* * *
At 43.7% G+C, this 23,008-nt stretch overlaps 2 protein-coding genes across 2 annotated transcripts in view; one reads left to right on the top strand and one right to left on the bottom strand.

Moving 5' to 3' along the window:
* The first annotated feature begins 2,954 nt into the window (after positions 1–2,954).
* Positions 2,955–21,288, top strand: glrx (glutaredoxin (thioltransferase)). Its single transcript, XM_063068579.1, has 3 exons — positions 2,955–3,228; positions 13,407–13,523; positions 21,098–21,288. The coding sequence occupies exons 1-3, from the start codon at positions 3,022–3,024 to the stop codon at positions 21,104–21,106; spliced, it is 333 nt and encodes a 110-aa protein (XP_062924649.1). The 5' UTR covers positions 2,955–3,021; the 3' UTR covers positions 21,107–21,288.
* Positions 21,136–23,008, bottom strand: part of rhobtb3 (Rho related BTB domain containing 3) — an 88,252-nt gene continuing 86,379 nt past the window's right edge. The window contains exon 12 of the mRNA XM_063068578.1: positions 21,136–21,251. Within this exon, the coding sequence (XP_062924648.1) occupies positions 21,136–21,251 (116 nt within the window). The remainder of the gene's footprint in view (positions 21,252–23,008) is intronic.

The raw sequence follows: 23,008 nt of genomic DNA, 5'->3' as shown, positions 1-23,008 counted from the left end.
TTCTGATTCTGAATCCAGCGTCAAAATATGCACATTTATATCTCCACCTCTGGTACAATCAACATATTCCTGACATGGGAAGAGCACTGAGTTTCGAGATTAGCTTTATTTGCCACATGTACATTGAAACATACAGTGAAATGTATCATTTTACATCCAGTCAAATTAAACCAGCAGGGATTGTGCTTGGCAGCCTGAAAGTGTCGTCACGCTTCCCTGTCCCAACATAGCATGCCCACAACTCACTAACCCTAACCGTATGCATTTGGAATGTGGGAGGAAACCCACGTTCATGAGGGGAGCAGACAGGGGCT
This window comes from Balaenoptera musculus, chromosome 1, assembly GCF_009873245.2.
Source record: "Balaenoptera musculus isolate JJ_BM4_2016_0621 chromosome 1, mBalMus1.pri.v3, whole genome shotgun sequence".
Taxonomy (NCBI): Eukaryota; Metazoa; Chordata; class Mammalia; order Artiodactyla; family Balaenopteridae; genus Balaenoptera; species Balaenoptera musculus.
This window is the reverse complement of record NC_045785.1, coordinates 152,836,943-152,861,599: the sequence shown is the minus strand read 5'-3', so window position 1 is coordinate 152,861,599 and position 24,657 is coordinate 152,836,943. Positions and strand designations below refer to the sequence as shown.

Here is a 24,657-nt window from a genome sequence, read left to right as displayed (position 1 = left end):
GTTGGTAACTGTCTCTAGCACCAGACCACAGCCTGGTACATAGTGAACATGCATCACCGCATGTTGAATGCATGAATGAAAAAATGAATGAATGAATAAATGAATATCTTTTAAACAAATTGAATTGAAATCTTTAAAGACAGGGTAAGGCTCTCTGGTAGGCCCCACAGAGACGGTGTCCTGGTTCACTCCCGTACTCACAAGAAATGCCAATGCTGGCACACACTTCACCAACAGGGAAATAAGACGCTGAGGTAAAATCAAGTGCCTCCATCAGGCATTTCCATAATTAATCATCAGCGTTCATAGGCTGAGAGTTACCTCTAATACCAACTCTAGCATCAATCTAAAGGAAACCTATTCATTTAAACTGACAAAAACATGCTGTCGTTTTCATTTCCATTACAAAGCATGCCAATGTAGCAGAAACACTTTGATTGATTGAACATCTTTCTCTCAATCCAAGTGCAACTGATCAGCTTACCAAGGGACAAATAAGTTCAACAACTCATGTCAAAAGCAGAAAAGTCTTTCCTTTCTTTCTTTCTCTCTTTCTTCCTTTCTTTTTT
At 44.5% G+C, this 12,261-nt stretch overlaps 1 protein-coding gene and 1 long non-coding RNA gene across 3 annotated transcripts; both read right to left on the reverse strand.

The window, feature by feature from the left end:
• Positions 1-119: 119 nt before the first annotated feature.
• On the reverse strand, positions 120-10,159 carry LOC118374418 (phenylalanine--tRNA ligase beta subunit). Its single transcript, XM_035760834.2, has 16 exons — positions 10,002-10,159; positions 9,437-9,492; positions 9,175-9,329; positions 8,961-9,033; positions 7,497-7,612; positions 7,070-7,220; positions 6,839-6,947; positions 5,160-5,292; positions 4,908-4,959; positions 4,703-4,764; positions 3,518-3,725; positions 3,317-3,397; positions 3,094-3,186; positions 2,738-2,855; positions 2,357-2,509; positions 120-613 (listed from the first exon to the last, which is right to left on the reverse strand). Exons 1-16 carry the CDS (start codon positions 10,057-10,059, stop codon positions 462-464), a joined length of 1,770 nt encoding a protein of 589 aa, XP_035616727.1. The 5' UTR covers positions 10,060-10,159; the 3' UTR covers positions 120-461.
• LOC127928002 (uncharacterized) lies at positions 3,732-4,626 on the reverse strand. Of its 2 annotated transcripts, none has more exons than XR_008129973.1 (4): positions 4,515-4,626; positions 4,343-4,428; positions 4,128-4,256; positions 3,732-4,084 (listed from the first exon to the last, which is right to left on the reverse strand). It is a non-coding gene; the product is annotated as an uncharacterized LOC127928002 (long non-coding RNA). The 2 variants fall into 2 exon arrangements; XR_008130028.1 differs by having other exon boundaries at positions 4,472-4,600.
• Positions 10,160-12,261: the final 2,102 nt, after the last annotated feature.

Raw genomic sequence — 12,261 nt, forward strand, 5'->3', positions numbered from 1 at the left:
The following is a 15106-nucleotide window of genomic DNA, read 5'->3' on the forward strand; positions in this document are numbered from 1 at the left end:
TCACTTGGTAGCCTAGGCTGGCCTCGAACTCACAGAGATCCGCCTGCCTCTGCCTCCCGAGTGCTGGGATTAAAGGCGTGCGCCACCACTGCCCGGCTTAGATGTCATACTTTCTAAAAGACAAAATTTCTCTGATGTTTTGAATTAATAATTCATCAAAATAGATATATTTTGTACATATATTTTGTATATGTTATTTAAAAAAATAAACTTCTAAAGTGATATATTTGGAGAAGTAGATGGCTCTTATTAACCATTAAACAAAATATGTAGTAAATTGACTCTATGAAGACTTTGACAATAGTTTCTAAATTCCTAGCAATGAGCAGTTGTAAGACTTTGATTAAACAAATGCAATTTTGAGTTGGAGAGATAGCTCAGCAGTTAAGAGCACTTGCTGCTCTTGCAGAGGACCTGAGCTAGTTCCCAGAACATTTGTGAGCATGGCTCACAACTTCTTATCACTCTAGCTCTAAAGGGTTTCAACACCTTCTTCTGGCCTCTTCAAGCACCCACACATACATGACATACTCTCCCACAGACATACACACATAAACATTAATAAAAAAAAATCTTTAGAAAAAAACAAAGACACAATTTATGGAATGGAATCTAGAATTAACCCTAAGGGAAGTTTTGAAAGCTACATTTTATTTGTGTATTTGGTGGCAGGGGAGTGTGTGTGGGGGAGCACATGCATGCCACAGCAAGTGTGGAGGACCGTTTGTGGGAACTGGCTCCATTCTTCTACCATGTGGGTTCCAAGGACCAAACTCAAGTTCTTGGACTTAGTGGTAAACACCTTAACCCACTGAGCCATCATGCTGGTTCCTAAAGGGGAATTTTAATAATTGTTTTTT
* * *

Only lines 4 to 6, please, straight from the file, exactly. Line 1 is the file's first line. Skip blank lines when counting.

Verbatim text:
* Positions 2,955–21,288, top strand: glrx (glutaredoxin (thioltransferase)). Its single transcript, XM_063068579.1, has 3 exons — positions 2,955–3,228; positions 13,407–13,523; positions 21,098–21,288. The coding sequence occupies exons 1-3, from the start codon at positions 3,022–3,024 to the stop codon at positions 21,104–21,106; spliced, it is 333 nt and encodes a 110-aa protein (XP_062924649.1). The 5' UTR covers positions 2,955–3,021; the 3' UTR covers positions 21,107–21,288.
* Positions 21,136–23,008, bottom strand: part of rhobtb3 (Rho related BTB domain containing 3) — an 88,252-nt gene continuing 86,379 nt past the window's right edge. The window contains exon 12 of the mRNA XM_063068578.1: positions 21,136–21,251. Within this exon, the coding sequence (XP_062924648.1) occupies positions 21,136–21,251 (116 nt within the window). The remainder of the gene's footprint in view (positions 21,252–23,008) is intronic.

The raw sequence follows: 23,008 nt of genomic DNA, 5'->3' as shown, positions 1-23,008 counted from the left end.